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Ezra Hawkes (1819) was a tin-plate worker in Boston. His shop was No. 63 Court Street, and his residence on Second Street. He was ensign of a company in the First Regiment, Third Brigade, First Division, from 1816 to 1818 inclusive, and captain in the same from 1819 to 1821 inclusive. He rejoined the Artillery Company, May 9, 1821, and was honorably discharged March 24, 1823. He never held any office in the Company. He died Dec. 21, 1868.

Benjamin T. Pickman (1819) was a merchant of Boston. March 14, 1806, by act of the Legislature, Benjamin Pickman, son of the Hon. Benjamin Pickman, Jr., of Salem, in the county of Essex, was allowed to take the name of Benjamin Toppan Pickman (1819). He was born in Salem in 1790, and married Hannah, daughter of William and Hannah (Carter) Bright, of Boston. They had no children. Mr. Pickman (1819) was ensign of a company in the Second Regiment, Third Brigade, First Division, in 1815 and 1816, and lieutenant of the same in 1817 and 1818. He held the position of aide-de-camp on the staff of Gov. John Brooks (1786) from 1819 to 1823, with the rank of lieutenant-colonel. He was a member of the common council of Boston in 1829, 1830, and 1831, a representative to the General Court, also a senator, and presided over the Senate from 1833 until his decease. He died March 21, 1835, aged forty-five years.

Timothy Rix (1819) was in the grocery trade in Boston, at No. 7 Rowe's Wharf. He does not appear to have held office in the State militia, nor in the Artillery Company. He paraded with the Company in 1822, but subsequently his name was dropped from the roll. Mr. Whitman (1810) says that Mr. Rix (1819) removed to Haverhill, N. H.

George Stearns (1819) is recorded in the Boston Directory of 1820 as being a “victualler” on Cambridge Street, and as residing at No. 8 North Russell Street. He was ensign of a company in the Second Regiment, Third Brigade, First Division, from 1818 to 1823 inclusive, and lieutenant in the same from 1824 to 1827. He paraded in the Artillery Company in 1822, and was honorably discharged May 19, 1823. He never held any office in the Company.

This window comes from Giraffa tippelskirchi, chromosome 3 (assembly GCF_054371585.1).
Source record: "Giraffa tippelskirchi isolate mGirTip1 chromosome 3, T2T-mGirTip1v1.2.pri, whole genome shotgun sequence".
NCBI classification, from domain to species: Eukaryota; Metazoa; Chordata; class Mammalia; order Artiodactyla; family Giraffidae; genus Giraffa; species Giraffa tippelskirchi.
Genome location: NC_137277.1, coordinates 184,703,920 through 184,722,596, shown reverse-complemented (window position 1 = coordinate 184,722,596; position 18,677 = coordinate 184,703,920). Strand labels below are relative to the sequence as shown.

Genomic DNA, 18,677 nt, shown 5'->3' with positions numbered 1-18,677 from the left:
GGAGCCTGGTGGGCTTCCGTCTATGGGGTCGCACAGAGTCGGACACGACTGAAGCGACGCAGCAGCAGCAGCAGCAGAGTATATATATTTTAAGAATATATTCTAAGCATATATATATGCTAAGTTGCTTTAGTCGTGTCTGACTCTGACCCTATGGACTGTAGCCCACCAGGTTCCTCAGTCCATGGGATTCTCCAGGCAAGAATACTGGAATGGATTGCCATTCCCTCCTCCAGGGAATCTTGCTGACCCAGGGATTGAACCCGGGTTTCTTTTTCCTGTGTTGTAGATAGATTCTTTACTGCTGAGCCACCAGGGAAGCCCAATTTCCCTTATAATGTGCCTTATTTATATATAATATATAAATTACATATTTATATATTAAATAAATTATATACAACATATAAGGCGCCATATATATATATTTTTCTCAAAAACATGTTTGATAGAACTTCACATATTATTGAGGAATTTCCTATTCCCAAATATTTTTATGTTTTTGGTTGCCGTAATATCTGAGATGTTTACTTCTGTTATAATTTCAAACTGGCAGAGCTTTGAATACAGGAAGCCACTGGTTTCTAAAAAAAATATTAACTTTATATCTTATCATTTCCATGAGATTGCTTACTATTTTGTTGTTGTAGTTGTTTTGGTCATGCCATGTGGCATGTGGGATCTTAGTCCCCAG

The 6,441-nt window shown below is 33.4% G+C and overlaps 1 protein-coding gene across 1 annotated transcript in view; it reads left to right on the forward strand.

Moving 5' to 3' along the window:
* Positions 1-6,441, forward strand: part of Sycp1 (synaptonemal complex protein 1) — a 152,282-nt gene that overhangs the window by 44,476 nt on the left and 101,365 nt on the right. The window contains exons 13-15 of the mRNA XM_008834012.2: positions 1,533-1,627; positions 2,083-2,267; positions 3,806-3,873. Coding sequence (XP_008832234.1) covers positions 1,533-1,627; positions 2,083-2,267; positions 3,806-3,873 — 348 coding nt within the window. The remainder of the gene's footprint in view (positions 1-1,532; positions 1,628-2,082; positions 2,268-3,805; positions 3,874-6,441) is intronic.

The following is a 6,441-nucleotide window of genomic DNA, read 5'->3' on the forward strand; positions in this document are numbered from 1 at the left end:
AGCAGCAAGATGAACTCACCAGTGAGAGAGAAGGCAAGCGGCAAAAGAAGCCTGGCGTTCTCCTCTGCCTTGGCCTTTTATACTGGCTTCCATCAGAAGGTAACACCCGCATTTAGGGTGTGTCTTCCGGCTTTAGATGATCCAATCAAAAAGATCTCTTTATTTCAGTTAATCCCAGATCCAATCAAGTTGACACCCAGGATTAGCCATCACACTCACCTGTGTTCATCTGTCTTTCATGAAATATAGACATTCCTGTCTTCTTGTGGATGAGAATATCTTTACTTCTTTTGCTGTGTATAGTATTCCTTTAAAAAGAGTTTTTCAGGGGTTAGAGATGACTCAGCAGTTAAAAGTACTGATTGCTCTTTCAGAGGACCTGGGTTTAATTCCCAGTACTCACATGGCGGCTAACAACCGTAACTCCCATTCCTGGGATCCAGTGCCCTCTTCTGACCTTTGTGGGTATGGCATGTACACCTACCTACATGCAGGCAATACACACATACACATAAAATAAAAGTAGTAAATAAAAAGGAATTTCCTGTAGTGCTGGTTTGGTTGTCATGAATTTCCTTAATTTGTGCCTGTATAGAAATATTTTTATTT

Peter L. R. Stone (1819) was a grocer, of the firm of Train & Stone, and their place of business was on Cambridge Street. He was lieutenant of a company in the Second Regiment, Third Brigade, First Division, Massachusetts Volunteer Militia, in 1819, and captain of the same from 1820 to 1823 inclusive. He was honorably discharged by the Artillery Company, May 31, 1824. He never held any office in the Company.

George Sullivan (1819), lawyer, of Boston, joined the Artillery Company, Oct. 7, 1811. He was honorably discharged in 1814, and he rejoined the Company, May 27, 1819. He was elected an honorary member May 27, 1819, and was again honorably discharged Feb. 16, 1827. He never held any office in the Artillery Company. See page 357 of this volume.

William Sullivan (1819), lawyer, of Boston, second son of Gov. James Sullivan, whose father came from Ireland in 1730, was born at Saco, District of Maine, Nov. 30, 1774. He entered the Latin School in 1781, and graduated from Harvard College

William Sullivan (1819). AUTilokiti Es: Loring's One Hundred Boston Orators; Whitman's Hist. A. and II. A. Company, Ed. 1842.

in 1792. He studied law under the direction of his father, and was admitted to the Suffolk bar in July, 1795. He married, May 19, 1802, Sarah W., daughter of Col. James Swan, of Dorchester, Mass. He became eminent in his profession, — “a man of popular talents and a polished gentleman.” He delivered the oration for the town authorities, July 4, 1803, which was such a signal success that, in 1804, he was elected representative to the General Court, and afterward to the Senate or Council until 1830, when he declined to serve longer. In 1812 he pronounced the first oration before the Washington Benevolent Society, and delivered a discourse before the Pilgrim Society, Plymouth, in 1829. He was a member of the convention on the revision of the State constitution in 1820.